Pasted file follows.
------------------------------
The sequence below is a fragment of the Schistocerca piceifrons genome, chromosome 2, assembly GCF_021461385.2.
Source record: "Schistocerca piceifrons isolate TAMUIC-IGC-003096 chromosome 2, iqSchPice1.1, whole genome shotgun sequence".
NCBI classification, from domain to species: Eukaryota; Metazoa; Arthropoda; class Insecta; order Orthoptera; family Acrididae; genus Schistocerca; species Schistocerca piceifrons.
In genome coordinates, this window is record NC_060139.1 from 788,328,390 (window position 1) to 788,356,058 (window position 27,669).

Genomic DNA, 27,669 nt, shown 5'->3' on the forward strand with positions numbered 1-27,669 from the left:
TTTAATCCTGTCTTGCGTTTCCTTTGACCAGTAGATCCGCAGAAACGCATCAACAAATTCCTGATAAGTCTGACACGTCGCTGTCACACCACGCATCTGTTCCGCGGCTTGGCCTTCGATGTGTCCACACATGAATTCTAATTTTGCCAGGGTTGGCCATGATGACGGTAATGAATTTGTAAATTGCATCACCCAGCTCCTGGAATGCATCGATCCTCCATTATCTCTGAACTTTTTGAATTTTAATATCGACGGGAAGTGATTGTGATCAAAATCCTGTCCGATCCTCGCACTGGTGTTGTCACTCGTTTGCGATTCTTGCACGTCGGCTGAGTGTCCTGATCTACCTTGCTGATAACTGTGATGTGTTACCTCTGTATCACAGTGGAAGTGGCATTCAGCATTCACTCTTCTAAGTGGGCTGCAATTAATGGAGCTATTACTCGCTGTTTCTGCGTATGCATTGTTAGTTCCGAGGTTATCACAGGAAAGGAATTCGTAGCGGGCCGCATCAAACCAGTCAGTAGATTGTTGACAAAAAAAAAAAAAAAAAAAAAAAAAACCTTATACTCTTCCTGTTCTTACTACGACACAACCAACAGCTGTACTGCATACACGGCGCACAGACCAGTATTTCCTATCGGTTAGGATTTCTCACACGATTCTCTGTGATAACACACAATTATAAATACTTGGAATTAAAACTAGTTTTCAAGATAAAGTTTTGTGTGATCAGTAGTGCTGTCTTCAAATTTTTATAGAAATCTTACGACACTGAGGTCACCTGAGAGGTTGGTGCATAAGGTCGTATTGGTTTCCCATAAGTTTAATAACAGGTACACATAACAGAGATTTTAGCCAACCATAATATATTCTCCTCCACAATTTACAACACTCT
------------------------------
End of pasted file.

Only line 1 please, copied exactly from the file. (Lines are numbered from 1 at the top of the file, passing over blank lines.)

The sequence below is a fragment of the Schistocerca piceifrons genome, chromosome 2, assembly GCF_021461385.2.